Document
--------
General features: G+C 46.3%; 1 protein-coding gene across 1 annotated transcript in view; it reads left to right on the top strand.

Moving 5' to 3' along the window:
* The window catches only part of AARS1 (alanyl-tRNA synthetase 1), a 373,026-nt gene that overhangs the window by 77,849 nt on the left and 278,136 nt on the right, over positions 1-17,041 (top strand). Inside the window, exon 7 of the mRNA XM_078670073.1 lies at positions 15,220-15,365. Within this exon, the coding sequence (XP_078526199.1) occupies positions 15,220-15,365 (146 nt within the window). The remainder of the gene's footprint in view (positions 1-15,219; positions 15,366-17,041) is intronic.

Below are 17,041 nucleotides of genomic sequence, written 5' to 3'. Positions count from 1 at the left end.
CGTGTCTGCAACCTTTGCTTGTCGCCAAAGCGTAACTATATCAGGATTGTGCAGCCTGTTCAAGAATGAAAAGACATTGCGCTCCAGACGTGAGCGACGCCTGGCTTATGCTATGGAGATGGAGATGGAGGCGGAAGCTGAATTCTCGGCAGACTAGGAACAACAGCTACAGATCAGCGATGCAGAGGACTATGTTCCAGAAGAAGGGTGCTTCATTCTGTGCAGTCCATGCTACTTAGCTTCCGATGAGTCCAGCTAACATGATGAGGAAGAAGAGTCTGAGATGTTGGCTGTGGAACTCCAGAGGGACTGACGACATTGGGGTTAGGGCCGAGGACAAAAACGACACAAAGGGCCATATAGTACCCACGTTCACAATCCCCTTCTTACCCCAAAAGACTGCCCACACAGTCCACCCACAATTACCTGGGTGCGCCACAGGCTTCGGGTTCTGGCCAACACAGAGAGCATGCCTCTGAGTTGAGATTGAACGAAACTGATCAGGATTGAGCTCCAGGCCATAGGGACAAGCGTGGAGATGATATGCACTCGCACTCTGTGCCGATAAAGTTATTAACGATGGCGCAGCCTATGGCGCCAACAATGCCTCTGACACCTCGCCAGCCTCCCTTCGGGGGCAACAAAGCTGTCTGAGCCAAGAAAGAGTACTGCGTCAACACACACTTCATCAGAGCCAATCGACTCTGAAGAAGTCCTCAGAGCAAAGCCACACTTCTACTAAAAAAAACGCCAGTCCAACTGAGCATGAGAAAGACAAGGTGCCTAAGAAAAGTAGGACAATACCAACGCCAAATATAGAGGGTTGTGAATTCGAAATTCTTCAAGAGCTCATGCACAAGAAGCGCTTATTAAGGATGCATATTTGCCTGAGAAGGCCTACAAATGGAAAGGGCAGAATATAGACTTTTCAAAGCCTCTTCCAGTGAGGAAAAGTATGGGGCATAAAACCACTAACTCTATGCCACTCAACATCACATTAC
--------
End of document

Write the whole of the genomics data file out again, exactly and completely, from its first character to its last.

General features: G+C 46.3%; 1 protein-coding gene across 1 annotated transcript in view; it reads left to right on the top strand.

Moving 5' to 3' along the window:
* The window catches only part of AARS1 (alanyl-tRNA synthetase 1), a 373,026-nt gene that overhangs the window by 77,849 nt on the left and 278,136 nt on the right, over positions 1-17,041 (top strand). Inside the window, exon 7 of the mRNA XM_078670073.1 lies at positions 15,220-15,365. Within this exon, the coding sequence (XP_078526199.1) occupies positions 15,220-15,365 (146 nt within the window). The remainder of the gene's footprint in view (positions 1-15,219; positions 15,366-17,041) is intronic.

Below are 17,041 nucleotides of genomic sequence, written 5' to 3'. Positions count from 1 at the left end.
CGTGTCTGCAACCTTTGCTTGTCGCCAAAGCGTAACTATATCAGGATTGTGCAGCCTGTTCAAGAATGAAAAGACATTGCGCTCCAGACGTGAGCGACGCCTGGCTTATGCTATGGAGATGGAGATGGAGGCGGAAGCTGAATTCTCGGCAGACTAGGAACAACAGCTACAGATCAGCGATGCAGAGGACTATGTTCCAGAAGAAGGGTGCTTCATTCTGTGCAGTCCATGCTACTTAGCTTCCGATGAGTCCAGCTAACATGATGAGGAAGAAGAGTCTGAGATGTTGGCTGTGGAACTCCAGAGGGACTGACGACATTGGGGTTAGGGCCGAGGACAAAAACGACACAAAGGGCCATATAGTACCCACGTTCACAATCCCCTTCTTACCCCAAAAGACTGCCCACACAGTCCACCCACAATTACCTGGGTGCGCCACAGGCTTCGGGTTCTGGCCAACACAGAGAGCATGCCTCTGAGTTGAGATTGAACGAAACTGATCAGGATTGAGCTCCAGGCCATAGGGACAAGCGTGGAGATGATATGCACTCGCACTCTGTGCCGATAAAGTTATTAACGATGGCGCAGCCTATGGCGCCAACAATGCCTCTGACACCTCGCCAGCCTCCCTTCGGGGGCAACAAAGCTGTCTGAGCCAAGAAAGAGTACTGCGTCAACACACACTTCATCAGAGCCAATCGACTCTGAAGAAGTCCTCAGAGCAAAGCCACACTTCTACTAAAAAAAACGCCAGTCCAACTGAGCATGAGAAAGACAAGGTGCCTAAGAAAAGTAGGACAATACCAACGCCAAATATAGAGGGTTGTGAATTCGAAATTCTTCAAGAGCTCATGCACAAGAAGCGCTTATTAAGGATGCATATTTGCCTGAGAAGGCCTACAAATGGAAAGGGCAGAATATAGACTTTTCAAAGCCTCTTCCAGTGAGGAAAAGTATGGGGCATAAAACCACTAACTCTATGCCACTCAACATCACATTAC